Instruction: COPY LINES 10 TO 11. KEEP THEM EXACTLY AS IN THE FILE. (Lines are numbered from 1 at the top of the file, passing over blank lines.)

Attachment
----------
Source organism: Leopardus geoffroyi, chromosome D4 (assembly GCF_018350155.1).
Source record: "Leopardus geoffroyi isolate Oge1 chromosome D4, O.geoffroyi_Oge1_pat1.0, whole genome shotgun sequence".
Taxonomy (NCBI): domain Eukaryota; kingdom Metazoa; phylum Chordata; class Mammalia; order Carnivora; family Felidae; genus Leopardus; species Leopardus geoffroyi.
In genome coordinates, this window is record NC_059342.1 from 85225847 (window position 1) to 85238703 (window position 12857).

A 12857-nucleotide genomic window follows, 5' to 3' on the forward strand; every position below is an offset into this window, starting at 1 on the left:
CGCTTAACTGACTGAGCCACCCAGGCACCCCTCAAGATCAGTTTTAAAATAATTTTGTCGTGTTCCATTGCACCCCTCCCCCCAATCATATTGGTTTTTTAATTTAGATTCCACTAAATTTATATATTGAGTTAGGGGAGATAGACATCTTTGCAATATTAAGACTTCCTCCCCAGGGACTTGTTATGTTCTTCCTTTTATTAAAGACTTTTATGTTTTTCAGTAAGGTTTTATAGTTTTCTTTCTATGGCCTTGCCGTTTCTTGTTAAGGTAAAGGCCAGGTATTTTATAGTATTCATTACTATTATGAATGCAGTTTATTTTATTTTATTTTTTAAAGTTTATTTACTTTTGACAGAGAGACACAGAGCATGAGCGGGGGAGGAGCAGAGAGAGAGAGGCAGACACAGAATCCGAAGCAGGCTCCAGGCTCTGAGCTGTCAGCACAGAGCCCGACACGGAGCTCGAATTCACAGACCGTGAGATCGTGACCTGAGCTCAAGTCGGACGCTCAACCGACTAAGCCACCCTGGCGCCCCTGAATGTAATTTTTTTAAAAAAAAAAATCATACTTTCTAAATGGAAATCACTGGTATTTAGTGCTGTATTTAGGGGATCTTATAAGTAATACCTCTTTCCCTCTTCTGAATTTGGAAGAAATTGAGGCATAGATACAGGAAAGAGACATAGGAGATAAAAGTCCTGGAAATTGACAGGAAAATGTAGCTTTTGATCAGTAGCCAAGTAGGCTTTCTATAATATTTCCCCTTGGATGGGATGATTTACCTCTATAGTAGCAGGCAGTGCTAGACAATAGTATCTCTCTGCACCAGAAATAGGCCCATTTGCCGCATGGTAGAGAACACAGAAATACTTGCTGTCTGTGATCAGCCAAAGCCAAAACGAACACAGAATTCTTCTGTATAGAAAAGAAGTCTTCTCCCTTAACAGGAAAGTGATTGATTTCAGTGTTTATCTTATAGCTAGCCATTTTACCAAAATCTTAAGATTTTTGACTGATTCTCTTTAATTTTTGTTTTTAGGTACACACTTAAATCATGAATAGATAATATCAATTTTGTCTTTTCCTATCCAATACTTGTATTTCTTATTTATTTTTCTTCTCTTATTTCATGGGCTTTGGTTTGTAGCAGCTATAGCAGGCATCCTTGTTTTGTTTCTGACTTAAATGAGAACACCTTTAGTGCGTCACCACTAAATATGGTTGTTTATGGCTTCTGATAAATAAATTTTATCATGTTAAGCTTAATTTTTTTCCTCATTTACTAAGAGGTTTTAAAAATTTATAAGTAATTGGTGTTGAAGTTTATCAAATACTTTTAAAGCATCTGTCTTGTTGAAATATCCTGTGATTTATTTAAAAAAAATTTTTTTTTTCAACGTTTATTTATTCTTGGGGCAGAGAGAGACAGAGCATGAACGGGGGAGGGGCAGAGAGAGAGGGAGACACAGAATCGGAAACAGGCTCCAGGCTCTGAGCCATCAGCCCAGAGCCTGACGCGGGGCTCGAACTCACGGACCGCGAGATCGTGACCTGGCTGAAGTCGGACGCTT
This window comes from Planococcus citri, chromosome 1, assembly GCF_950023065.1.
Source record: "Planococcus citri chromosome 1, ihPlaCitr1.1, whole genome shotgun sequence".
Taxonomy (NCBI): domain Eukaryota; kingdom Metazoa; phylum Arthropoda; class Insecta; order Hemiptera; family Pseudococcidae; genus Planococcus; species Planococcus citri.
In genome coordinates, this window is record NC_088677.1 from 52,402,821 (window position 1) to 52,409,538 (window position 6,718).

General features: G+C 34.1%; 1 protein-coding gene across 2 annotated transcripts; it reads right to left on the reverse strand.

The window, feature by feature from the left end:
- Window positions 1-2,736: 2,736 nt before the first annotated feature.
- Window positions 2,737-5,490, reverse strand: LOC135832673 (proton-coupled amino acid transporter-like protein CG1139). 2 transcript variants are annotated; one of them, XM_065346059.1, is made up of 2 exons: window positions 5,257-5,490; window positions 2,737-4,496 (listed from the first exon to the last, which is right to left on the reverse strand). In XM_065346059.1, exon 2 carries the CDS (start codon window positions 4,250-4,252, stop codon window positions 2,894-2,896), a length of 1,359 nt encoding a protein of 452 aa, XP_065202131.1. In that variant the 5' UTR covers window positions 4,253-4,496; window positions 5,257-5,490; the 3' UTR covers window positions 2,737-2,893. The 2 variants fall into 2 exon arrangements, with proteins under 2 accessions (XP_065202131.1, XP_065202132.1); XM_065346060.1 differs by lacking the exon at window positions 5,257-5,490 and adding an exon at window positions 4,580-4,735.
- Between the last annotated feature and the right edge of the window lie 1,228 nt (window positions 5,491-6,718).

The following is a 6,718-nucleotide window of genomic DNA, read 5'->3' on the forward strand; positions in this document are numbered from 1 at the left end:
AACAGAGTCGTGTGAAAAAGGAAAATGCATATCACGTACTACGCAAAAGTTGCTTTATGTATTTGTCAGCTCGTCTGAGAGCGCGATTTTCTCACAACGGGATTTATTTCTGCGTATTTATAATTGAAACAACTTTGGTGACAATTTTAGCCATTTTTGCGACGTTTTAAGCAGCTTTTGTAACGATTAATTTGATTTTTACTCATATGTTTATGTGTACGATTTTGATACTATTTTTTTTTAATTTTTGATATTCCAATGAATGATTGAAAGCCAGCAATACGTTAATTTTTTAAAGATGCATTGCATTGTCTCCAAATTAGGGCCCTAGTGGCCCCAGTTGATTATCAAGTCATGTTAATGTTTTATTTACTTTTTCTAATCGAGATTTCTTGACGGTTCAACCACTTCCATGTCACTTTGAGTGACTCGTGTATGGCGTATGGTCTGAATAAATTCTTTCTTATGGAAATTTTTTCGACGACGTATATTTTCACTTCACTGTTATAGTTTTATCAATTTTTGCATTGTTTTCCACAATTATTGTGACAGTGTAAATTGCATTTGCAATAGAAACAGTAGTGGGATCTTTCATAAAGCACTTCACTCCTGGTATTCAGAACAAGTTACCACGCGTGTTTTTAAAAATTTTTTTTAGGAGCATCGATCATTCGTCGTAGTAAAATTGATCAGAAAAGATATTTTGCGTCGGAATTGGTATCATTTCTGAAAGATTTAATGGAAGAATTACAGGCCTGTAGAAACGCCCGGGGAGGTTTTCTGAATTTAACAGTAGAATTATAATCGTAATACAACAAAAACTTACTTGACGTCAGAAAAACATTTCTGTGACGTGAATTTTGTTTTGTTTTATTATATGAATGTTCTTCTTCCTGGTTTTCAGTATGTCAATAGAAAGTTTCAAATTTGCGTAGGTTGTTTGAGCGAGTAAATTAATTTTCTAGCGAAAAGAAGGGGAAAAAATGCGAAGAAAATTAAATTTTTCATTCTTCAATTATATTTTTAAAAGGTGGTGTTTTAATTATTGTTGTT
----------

In genome coordinates, this window is record NC_088677.1 from 52,402,821 (window position 1) to 52,409,538 (window position 6,718).

General features: G+C 34.1%; 1 protein-coding gene across 2 annotated transcripts; it reads right to left on the reverse strand.